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CNN RELIABLE SOURCES
New Questions About Bill O'Reilly's Credibility; Fox vs. All Other Media?; Al Sharpton, Comcast and Time Warner Cable Faces $20 Billion Lawsuit Over Alleged Racial Discrimination; The Dress Debate That Buzzfeed Created; Fighter Over Net Neutrality May Not Be Over Despite New Rules
Aired March 1, 2015 - 11:00 ET
THIS IS A RUSH TRANSCRIPT. THIS COPY MAY NOT BE IN ITS FINAL FORM AND MAY BE UPDATED.
BRIAN STELTER, CNN HOST: Good morning, I'm Brian Stelter, and it's time for RELIABLE SOURCES.
We have a big show in store for you today, beginning with new questions for the biggest star on all of cable news, Bill O'Reilly. And they are questions about his reliability.
This week, it sure seems like every time you turned around there was a new story about the FOX News host exaggerating his reporting credentials. We talked about one them here on the program last week. That was about O'Reilly calling Argentina a "war zone" in 1982, when, in fact, the war was 1,000 miles out to sea.
And since then there have been a bunch more. One is about nuns. The liberal media watchdog group Media Matters, a longtime O'Reilly foe, claims that he lied when he said: "He saw nuns get shot in the back of the head while covering a conflict in El Salvador in 1981. O'Reilly clarified that he saw images of the nuns who had been shot." Got it? OK.
So later in the week, FOX News relayed the same defense when The Washington Post questioned an O'Reilly claim about Northern Ireland. O'Reilly said in a book that he had seen: "Irish terrorists kill and maim their fellow citizens in Belfast with bombs." A spokesman now says O'Reilly only saw photos of the bombings.
So The Post focused on that one, while the Guardian newspaper zeroed in on a different O'Reilly claim. That was one when he was back working for "Inside Edition," covering the LA. riots.
Here's the Guardian story. It says that his crew was "attacked by protesters." Well, a lot of other staffers say that's not quite true and that it sounds like an overstatement.
So there were all of those claims this week. And we're going to explore FOX's responses and whether any of this really matters for O'Reilly at all. His ratings are up quite a bit this week.
But first, let's hone in on one other O'Reilly story. This one is about his time in Dallas as a young reporter in the late 1970s. He was working on a story about the investigation into JFK's assassination. And he was trying to track down a former friend of Lee Harvey Oswald.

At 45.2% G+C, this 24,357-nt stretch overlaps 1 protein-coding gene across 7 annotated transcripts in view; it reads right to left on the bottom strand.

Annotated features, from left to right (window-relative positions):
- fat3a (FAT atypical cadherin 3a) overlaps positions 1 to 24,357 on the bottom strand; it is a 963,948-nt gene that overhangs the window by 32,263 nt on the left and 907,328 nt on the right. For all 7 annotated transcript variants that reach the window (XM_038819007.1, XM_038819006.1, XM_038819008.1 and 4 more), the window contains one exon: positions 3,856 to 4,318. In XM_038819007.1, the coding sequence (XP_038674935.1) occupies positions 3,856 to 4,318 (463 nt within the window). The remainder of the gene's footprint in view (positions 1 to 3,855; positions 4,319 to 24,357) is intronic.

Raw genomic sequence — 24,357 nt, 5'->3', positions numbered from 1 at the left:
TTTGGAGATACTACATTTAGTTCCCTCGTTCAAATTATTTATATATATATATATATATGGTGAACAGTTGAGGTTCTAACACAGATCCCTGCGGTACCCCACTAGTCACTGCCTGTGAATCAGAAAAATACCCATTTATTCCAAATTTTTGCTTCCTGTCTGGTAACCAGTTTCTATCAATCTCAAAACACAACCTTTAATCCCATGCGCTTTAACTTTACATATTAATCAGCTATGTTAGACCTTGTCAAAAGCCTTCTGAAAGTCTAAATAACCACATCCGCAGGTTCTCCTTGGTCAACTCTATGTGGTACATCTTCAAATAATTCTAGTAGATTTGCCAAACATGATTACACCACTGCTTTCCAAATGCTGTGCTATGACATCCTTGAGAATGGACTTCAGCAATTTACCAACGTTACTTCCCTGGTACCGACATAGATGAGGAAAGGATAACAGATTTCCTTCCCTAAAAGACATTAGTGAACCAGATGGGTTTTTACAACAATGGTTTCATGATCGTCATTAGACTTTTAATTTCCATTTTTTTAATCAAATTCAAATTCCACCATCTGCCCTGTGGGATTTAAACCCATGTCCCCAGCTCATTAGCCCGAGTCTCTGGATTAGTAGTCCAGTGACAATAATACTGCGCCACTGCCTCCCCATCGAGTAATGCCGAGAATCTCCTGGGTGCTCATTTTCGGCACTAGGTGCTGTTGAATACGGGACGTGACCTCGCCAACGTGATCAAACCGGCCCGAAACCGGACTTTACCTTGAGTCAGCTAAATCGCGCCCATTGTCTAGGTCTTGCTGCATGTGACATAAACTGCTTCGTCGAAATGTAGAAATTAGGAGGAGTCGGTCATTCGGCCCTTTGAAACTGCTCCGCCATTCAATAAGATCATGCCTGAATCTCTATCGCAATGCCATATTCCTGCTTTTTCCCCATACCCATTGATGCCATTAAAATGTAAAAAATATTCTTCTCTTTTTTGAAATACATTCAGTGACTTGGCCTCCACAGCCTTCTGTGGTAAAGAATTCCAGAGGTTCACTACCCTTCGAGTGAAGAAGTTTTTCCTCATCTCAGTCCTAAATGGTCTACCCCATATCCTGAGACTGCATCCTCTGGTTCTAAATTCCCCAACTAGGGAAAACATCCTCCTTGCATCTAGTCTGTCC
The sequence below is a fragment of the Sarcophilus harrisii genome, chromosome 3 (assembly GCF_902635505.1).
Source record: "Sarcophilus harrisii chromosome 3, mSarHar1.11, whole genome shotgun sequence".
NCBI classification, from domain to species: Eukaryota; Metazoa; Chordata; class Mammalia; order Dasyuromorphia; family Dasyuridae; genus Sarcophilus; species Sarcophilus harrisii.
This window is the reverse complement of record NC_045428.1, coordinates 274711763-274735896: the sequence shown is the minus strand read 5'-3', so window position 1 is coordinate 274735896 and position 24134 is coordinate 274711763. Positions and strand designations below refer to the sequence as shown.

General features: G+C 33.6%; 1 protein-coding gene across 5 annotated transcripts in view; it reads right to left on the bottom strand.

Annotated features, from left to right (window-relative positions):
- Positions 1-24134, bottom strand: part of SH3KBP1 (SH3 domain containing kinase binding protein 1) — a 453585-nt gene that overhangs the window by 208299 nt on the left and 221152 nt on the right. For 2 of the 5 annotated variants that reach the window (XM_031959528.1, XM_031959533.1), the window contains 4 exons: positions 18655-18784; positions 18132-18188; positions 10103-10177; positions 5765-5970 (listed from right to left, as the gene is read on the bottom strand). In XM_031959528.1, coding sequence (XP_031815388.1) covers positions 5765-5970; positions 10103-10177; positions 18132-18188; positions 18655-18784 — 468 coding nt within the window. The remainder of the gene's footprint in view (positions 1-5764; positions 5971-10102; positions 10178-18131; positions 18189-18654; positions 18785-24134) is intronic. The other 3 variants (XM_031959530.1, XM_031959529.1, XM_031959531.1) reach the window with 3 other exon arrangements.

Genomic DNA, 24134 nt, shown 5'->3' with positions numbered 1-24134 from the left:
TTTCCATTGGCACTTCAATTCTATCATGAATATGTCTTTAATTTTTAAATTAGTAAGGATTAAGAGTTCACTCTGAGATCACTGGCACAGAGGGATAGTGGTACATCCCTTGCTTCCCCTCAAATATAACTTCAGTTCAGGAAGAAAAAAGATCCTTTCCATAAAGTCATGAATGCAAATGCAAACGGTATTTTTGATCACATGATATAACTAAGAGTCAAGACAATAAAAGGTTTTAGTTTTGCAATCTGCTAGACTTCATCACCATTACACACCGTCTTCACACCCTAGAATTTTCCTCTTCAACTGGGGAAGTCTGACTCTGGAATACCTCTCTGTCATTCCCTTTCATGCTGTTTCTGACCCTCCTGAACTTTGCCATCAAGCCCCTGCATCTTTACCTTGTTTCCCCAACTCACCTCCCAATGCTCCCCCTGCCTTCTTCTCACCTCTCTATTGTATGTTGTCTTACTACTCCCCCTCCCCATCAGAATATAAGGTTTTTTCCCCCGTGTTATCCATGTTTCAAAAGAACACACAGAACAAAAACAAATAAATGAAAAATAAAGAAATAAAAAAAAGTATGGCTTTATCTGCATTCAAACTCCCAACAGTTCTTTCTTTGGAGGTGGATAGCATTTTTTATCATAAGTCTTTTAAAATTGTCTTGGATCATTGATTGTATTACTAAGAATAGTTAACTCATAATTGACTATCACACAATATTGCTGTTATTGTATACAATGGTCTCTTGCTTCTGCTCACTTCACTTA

The man's name was George de Mohrenschmidt (sic). Now here's -- I think I'm getting that wrong. We'll check it. Now here is what he wrote about it in his best-selling book "Killing Kennedy." This is from page 300.
It says: "The reporter traced him to Palm Beach, Florida, and traveled there to confront him. As the reported knocked on the door of the daughter's home, he heard the shotgun blast that marked the suicide of the Russian, assuring that his relationship with Lee Harvey Oswald would never be fully understood."
By the way, that reporter's name is Bill O'Reilly. So that's what O'Reilly wrote in the book, plain and simple right there. O'Reilly says he was outside the guy's house in Florida when he heard the fatal gunshot.
And he said basically the same thing on FOX News while promoting his book. But O'Reilly wasn't there. Remarkably there's an audiotape from that very day of a phone call between O'Reilly and an investigator named Gaeton Fonzi.
Fonzi's widow let CNN hear the tape. And it speaks for itself. So listen.
(BEGIN AUDIO CLIP)
BILL O'REILLY, HOST, "THE O'REILLY FACTOR": Hi, Gaeton, Bill O'Reilly.
UNIDENTIFIED MALE: Yes.
O'REILLY: Something definitely did happen.
UNIDENTIFIED MALE: Yes, I got it.
O'REILLY: What is it?
UNIDENTIFIED MALE: He committed suicide up here in where I was trying to locate him.
O'REILLY: OK. Where is that?
UNIDENTIFIED MALE: It's a place called Manalapan, M-A-N-A-L-A-P-A-N, Palm Beach County.
O'REILLY: OK. So he committed suicide, he's dead.
UNIDENTIFIED MALE: Yes.
O'REILLY: OK. What time?
UNIDENTIFIED MALE: Late this afternoon, I don't know.
O'REILLY: OK. Gun?
UNIDENTIFIED MALE: I think -- yes, I think he shot himself.
O'REILLY: OK. Yes, Jesus Christ.
UNIDENTIFIED MALE: Isn't that something? Jesus.
O'REILLY: We've got to get this guy (INAUDIBLE). I'm coming down there tomorrow. I'm coming to Florida. We've got to get this guy. He knows. He knows what happened.
UNIDENTIFIED MALE: Well, I'm going to be up there probably trying to secure the papers.
O'REILLY: Yes, OK. All right. I'm going to get in there tomorrow. I'm going to get a car. Is there a number -- will you leave a number at your house where I can reach you?
UNIDENTIFIED MALE: The only way, call the magazine.
O'REILLY: OK. OK. Now, I'm going to try to get a night flight out of here if I can. But I might have to go tomorrow morning. Let me see.
(END AUDIO CLIP)
STELTER: So it seems pretty clear, O'Reilly says there, I'm coming to Florida. But in his book he says he was already there. So how does he explain this? Well, he hasn't. At least not yet.
I checked in with FOX News this morning. They referred me to the publisher of the book, which has said repeatedly for the past few days that they stand by O'Reilly.
So credit goes to the man who first pointed this out two years ago. And he's here with me in New York this morning. His name is Jefferson Morley. And he's author-editor of JFKFacts.org.
Thanks for being here.
JEFFERSON MORLEY, AUTHOR & EDITOR, JFKFACTS.ORG: Thank you, Brian.
STELTER: So I butchered George's name. Who is George? Tell about the characters in this story.